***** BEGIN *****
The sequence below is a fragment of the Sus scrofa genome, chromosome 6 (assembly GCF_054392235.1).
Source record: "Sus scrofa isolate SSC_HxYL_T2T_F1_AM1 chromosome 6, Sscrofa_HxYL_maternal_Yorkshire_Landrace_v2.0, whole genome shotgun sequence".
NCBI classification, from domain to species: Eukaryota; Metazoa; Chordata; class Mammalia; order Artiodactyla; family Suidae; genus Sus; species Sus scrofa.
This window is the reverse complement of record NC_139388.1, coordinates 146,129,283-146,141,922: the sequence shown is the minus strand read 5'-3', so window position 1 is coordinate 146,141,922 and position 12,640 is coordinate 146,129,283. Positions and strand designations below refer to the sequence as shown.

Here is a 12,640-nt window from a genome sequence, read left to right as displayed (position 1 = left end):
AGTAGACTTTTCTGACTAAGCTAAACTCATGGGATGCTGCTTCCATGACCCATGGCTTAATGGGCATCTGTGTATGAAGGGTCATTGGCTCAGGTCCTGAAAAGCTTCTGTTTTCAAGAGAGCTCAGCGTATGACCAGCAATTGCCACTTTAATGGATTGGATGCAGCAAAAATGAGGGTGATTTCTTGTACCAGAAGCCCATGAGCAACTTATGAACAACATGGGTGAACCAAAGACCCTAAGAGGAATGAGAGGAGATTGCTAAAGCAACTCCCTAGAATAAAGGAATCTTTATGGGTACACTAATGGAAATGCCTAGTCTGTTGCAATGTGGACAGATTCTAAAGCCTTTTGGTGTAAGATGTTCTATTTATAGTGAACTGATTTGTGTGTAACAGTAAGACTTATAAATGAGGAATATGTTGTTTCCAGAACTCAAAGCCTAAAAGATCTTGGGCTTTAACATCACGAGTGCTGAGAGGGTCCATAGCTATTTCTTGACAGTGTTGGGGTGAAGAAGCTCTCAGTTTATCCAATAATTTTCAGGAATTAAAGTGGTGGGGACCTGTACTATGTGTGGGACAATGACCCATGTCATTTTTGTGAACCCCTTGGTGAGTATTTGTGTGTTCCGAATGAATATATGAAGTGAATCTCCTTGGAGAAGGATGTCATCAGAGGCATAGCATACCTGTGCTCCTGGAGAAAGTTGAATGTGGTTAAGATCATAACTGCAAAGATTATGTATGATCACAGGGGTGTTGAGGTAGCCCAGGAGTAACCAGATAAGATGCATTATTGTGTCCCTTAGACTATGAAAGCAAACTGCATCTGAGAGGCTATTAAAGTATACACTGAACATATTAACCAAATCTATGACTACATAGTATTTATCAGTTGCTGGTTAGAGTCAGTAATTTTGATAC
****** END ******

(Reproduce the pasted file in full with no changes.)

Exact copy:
The sequence below is a fragment of the Sus scrofa genome, chromosome 6 (assembly GCF_054392235.1).
Source record: "Sus scrofa isolate SSC_HxYL_T2T_F1_AM1 chromosome 6, Sscrofa_HxYL_maternal_Yorkshire_Landrace_v2.0, whole genome shotgun sequence".
NCBI classification, from domain to species: Eukaryota; Metazoa; Chordata; class Mammalia; order Artiodactyla; family Suidae; genus Sus; species Sus scrofa.
This window is the reverse complement of record NC_139388.1, coordinates 146,129,283-146,141,922: the sequence shown is the minus strand read 5'-3', so window position 1 is coordinate 146,141,922 and position 12,640 is coordinate 146,129,283. Positions and strand designations below refer to the sequence as shown.

Here is a 12,640-nt window from a genome sequence, read left to right as displayed (position 1 = left end):
AGTAGACTTTTCTGACTAAGCTAAACTCATGGGATGCTGCTTCCATGACCCATGGCTTAATGGGCATCTGTGTATGAAGGGTCATTGGCTCAGGTCCTGAAAAGCTTCTGTTTTCAAGAGAGCTCAGCGTATGACCAGCAATTGCCACTTTAATGGATTGGATGCAGCAAAAATGAGGGTGATTTCTTGTACCAGAAGCCCATGAGCAACTTATGAACAACATGGGTGAACCAAAGACCCTAAGAGGAATGAGAGGAGATTGCTAAAGCAACTCCCTAGAATAAAGGAATCTTTATGGGTACACTAATGGAAATGCCTAGTCTGTTGCAATGTGGACAGATTCTAAAGCCTTTTGGTGTAAGATGTTCTATTTATAGTGAACTGATTTGTGTGTAACAGTAAGACTTATAAATGAGGAATATGTTGTTTCCAGAACTCAAAGCCTAAAAGATCTTGGGCTTTAACATCACGAGTGCTGAGAGGGTCCATAGCTATTTCTTGACAGTGTTGGGGTGAAGAAGCTCTCAGTTTATCCAATAATTTTCAGGAATTAAAGTGGTGGGGACCTGTACTATGTGTGGGACAATGACCCATGTCATTTTTGTGAACCCCTTGGTGAGTATTTGTGTGTTCCGAATGAATATATGAAGTGAATCTCCTTGGAGAAGGATGTCATCAGAGGCATAGCATACCTGTGCTCCTGGAGAAAGTTGAATGTGGTTAAGATCATAACTGCAAAGATTATGTATGATCACAGGGGTGTTGAGGTAGCCCAGGAGTAACCAGATAAGATGCATTATTGTGTCCCTTAGACTATGAAAGCAAACTGCATCTGAGAGGCTATTAAAGTATACACTGAACATATTAACCAAATCTATGACTACATAGTATTTATCAGTTGCTGGTTAGAGTCAGTAATTTTGATAC